Dr. Mireille Khacho shares her advice for achieving success in science
In the world of academia, postdoctoral fellows are considered some of the most important drivers of innovation and discovery in Canada.
Dr. Mireille Khacho was recently a postdoctoral fellow in the Ruth Slack lab, and is now enjoying further success with her own lab as a principal investigator.
This is the final in a series of postdoctoral profiles to bring attention to the Faculty of Medicine’s 10th annual Postdoctoral Research Day.
Q & A with Dr. Mireille Khacho
Q: As a youngster, what attracted you to the world of science?
A: By nature, I’ve always been a curious and inquisitive person. I recall as a child, I would pester my parents asking question after question and wanting to know how everything works. As I got older I became fascinated by science and biology. I remember those were always my favorite classes in school.
Q: You’ve been studying stem cells function for many years—what started you down this path?
A: Like many things in science this was completely random and simply stumbled upon out of curiosity. It all started when I happened to notice something weird in the developing brains of an animal model of mitochondrial dysfunction that I was studying at the time. I never thought it would lead me to the discoveries that I’ve made, or that I would establish an independent research program focused on stem cell research based on an experiment I did one day out of sheer curiosity.
Q: Congratulations on rising through the ranks all the way to Principal Investigator with your own lab! Do you have any advice for young women considering this same path?
A: My primary advice to young women considering this path is to never give up—perseverance can take you a long way. If this is truly the path that you want, don’t let anyone convince you that it’s not possible. I think, as women, it is in our nature to always second-guess our abilities and ourselves. The path to becoming a PI is quite long and a competitive one. It’s easy to get caught up with negativity, which unfortunately seems to linger over academia these days, so it’s important to maintain a positive outlook especially during the last phase of training as a postdoctoral fellow.
Q: What skills did you learn as a postdoctoral fellow in the Ruth Slack lab that prepared you for your current role as a PI?
A: Being in the Slack lab has of course taught me many valuable scientific skills at the technical and intellectual level. But it is the interpersonal skills that I learned under the mentorship of Dr. Ruth Slack that have prepared me for this current role as a PI. From day one, Dr. Slack has emphasized to me the importance of networking, communication and collaborations within the scientific community. Being a more reserved person, this constant push to strengthen my interpersonal skills has really been invaluable to me and taken me a long way.
Q: How would you describe your current research, and why it’s so important, to the average person?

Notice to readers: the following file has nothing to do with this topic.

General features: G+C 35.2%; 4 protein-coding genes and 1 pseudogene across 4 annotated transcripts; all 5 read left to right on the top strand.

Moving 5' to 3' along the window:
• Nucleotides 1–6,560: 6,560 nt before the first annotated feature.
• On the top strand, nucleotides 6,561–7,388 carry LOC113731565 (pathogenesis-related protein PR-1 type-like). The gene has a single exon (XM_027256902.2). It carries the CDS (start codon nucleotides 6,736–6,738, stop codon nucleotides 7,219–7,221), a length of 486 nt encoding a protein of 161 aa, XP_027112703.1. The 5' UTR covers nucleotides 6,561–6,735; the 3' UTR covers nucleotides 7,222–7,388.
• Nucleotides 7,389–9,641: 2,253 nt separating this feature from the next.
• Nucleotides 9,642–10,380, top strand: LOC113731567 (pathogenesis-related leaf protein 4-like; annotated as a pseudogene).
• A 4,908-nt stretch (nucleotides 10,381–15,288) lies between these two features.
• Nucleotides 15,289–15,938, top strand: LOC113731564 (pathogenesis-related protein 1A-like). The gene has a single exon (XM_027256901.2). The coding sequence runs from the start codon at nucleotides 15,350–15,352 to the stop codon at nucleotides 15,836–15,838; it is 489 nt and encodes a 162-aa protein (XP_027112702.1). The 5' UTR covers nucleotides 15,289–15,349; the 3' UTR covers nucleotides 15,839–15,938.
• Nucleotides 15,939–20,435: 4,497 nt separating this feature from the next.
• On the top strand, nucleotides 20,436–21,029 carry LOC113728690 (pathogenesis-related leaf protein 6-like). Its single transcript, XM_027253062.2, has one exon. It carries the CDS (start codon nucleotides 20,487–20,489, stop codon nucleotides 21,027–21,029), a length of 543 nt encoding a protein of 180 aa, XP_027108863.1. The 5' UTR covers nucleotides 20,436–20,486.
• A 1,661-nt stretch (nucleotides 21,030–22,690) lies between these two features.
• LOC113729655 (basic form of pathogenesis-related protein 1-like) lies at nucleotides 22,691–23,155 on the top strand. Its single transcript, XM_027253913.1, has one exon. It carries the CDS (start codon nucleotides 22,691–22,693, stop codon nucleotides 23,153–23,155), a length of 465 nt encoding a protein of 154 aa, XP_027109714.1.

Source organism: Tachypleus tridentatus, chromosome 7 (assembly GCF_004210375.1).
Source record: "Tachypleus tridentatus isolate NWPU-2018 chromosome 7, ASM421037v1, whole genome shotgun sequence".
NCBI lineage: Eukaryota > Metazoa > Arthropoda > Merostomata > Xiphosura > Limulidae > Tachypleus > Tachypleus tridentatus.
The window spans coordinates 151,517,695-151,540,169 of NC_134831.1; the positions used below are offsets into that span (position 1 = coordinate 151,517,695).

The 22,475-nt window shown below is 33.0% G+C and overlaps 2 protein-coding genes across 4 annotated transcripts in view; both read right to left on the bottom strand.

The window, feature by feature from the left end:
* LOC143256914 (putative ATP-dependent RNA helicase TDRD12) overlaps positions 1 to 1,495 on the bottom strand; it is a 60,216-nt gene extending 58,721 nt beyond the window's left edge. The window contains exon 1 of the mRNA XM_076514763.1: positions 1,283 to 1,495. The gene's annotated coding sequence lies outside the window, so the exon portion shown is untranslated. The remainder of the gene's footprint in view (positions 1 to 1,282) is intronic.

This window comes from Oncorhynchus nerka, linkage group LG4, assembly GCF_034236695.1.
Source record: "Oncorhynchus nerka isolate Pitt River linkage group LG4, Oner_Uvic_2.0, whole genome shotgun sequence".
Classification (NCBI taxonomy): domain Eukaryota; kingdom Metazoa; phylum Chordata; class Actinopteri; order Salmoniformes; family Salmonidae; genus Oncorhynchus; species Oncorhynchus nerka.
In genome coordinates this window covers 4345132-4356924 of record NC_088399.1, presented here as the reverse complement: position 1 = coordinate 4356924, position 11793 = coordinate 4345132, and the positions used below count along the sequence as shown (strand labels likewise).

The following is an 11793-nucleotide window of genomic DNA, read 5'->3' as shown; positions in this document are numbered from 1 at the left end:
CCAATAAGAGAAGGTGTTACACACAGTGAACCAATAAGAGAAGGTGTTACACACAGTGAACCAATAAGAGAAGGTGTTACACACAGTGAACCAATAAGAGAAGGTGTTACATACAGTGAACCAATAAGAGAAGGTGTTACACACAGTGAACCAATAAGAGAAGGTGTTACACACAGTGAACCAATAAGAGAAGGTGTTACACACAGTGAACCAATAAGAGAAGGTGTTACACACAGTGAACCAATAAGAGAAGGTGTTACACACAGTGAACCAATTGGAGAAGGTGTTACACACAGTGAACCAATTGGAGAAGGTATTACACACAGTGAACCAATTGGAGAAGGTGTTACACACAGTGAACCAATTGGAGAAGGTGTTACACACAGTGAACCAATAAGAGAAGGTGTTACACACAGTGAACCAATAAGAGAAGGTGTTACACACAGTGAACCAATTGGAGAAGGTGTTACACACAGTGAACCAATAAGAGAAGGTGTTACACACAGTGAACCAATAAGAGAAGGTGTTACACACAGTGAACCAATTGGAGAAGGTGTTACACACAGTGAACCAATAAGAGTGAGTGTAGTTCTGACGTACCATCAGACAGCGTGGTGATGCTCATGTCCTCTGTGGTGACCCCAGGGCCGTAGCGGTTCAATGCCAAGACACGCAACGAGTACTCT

A: Muscle degeneration resulting from aging or muscle wasting diseases, such as muscular dystrophies, myopathies and other neuromuscular conditions, is a leading cause of disability worldwide. Skeletal muscle is normally endowed with a remarkable capacity to regenerate, which is dependent upon resident muscle stem cells that can maintain and repair muscle tissue. However, during aging and in progressive muscle diseases, this feature is severely impaired by the decline in number and function of muscle stem cells. Though it is clear that loss of regenerative capacity exacerbates muscle atrophy, the reason for the decline in muscle stem cells in these conditions has been unclear. Therefore, understanding the underlying etiological factors leading to exhaustion of the muscle stem cell pool is instrumental in identifying novel approaches to reestablish muscle regeneration and restore function. The overarching goal of this research program is to restore muscle stem cell number and function in order to promote muscle regeneration during aging and muscle degenerative diseases.
Q: What excites you about your work?
A: Everything! I feel so lucky that every day I have an unlimited opportunity to discover and learn. I can honestly say that I’m never bored.
Q: What do you like to do when you’re not doing research?
A: I love to travel to discover new places, and their culture and people.
Want to meet more postdocs?
Read our profile of Marie-Claude Bourgeois-Daigneault.
Read our profile of Manuel Ahumada Escandon.
The Postdoctoral Fellowship: a critical rung on the ladder to scientific success
A postdoctoral fellowship is completed between a PhD and a permanent faculty position in science, helping lay the foundation for a successful career in health research and science.
Securing a university faculty position is competitive, with perhaps hundreds of applicants for a single job posting. Catching an employer’s eye requires producing quality research and work experience with top institutions and investigators. Postdoctoral fellowships help researchers do this.
In not having to juggle the course load that a student would, postdocs are able to devote more time to research, and contribute enormously to an institution’s research and publication intensity. Training to become principal investigators themselves, postdocs also mentor and train lab members by sharing techniques, knowledge and ideas, and are instrumental to the smooth running of many laboratories.
Main photo credit: Chonglu Huang